• If in an app, #import "Objective‑C_Generated_Interface_Header_Name.h" (you can find this in Build Settings for the app target e.g. "MyApp-Swift.h")

Error messages

  • “Expected a type”
  • “Cannot load nib in bundle xxxx”

Trying to use Swift stuff in an Objective‑C .h file

See the note in the previous section about Swift stuff that cannot be used in Objective‑C, then:

  • If the Swift is in a different framework from the .h, #import <FrameworkModuleName/FrameworkModuleName-Swift.h>
  • Else if they’re in the same target, do not import. Instead forward-declare:
    • For a class, @class MyClass; or protocol @protocol MyProtocol;
    • For an enum, typedef NS_ENUM(NSInteger, MyEnum); (make sure the type matches the raw enum type)
  • Note that Objective‑C classes cannot inherit from Swift classes

Error messages:

  • “Expected a type”
  • “Cannot find interface declaration”

Trying to use Objective‑C stuff in Swift, the Objective‑C is in a framework (not in an app)

  • Import the Objective‑C header in the umbrella header for the framework as #import <ModuleName/HeaderName.h>
    • If there is no umbrella header add one. At the root of the framework add a public header named ModuleName.h
    • You might need to import Foundation or UIKit in the umbrella header if your framework depends on those things
  • Ensure the header has public visibility in the framework
  • Apply 1 and 2 recursively: if the header imports other headers from the framework they should also be public and in the umbrella header, and so on
  • If your Swift file is not in that framework, import ModuleName

Trying to use Objective‑C stuff in Swift, not in a framework (e.g. just in an app)

  • Import the header into the Swift bridging header
  • If there is no bridging header, you can check the filename for it in the target’s build settings. You can set it manually and create that file if none exists for some reason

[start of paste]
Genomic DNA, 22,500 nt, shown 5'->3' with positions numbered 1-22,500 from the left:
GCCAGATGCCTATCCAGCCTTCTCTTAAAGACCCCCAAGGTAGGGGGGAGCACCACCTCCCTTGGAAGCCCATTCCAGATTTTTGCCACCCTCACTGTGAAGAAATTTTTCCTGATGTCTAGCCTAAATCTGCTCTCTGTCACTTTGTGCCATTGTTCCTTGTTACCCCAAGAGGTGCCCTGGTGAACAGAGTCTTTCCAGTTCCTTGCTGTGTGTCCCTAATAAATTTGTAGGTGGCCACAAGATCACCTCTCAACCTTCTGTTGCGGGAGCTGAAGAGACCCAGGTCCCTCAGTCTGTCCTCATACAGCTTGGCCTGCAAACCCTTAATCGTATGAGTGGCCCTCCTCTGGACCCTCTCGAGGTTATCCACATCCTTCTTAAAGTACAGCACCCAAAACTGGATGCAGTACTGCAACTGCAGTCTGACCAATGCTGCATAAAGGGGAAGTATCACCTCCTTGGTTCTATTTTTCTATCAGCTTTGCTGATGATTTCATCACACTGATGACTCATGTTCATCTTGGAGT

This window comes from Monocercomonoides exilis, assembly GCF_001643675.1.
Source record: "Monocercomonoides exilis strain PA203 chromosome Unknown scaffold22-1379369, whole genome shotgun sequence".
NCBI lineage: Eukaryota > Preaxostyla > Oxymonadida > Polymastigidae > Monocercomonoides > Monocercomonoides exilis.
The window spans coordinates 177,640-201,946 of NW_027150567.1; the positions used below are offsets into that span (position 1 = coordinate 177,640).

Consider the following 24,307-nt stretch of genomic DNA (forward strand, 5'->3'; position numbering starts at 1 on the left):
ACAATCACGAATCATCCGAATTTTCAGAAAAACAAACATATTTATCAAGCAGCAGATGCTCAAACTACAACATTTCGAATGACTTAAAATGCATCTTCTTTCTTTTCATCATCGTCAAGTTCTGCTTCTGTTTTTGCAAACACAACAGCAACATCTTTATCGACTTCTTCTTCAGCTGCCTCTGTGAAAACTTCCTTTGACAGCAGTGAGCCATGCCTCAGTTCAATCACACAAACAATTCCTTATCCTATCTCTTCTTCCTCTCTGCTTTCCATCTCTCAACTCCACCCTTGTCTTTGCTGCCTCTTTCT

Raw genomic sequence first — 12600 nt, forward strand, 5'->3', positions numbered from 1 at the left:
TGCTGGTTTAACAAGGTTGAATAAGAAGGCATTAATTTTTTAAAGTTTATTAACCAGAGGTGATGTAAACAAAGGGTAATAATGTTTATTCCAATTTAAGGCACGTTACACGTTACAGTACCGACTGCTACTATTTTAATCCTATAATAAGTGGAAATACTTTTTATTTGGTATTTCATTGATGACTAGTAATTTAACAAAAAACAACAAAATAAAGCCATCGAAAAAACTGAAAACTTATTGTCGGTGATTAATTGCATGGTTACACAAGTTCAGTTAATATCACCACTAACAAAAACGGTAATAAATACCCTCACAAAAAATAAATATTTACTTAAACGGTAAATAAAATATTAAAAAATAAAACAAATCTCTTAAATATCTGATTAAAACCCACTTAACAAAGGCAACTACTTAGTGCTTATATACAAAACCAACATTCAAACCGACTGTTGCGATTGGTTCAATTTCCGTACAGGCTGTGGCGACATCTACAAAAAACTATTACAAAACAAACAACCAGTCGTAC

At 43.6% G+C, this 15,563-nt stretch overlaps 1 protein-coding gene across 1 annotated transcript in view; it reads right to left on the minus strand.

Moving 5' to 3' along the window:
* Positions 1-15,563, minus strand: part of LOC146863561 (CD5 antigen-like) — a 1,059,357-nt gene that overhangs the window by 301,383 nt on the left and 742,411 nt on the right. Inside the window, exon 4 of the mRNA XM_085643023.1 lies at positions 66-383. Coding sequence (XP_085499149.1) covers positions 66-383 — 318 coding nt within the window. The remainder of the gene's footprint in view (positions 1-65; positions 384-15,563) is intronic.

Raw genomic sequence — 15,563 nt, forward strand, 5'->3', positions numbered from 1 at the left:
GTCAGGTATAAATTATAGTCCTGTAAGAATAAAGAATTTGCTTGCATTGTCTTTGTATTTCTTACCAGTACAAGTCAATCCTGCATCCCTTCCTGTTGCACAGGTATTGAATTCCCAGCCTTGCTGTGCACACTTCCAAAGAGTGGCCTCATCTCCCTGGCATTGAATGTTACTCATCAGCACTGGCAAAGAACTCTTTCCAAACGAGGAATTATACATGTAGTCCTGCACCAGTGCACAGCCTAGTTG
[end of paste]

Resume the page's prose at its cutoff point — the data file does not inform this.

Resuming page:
• If Swift says it can’t find something that you put in the bridging header, try building first to regenerate the header. Usually the error goes away.
    • It won’t regenerate the header if something else is stopping it from building, like errors in framework dependencies. Xcode > Preferences > General > “Continue building after errors” can help here

Can’t call Objective-C method from Swift

There is only one exception I know of to Objective-C methods being automatically visible to Swift. If your Objective-C method involves Swift enums from the same target, you must forward-declare them (see above). Unfortunately this creates an incomplete type definition in the header.

When the compiler tries to use that header to create the Swift interface (which happens before the Swift is compiled), it sees only a method using an incomplete type, which it cannot translate to Swift. Thus the Objective-C method will be omitted from the generated Swift interface.

There are several workarounds to this:

  • move the enum declaration to a public Objective-C header
  • move the method using the enum to a Swift extension
  • move the enum to a separate framework such that it can be built independently and imported into both Swift and Objective-C

Swift header not found

The -Swift header is only created if Swift files are in the framework

  • Check that the Swift files are in the right location
  • Make sure all Swift files have the right target membership

Error messages:

  • “‘FrameworkModuleName/FrameworkModuleName-Swift.h’ file not found”
  • “Header ‘FrameworkModuleName-Swift.h’ not found”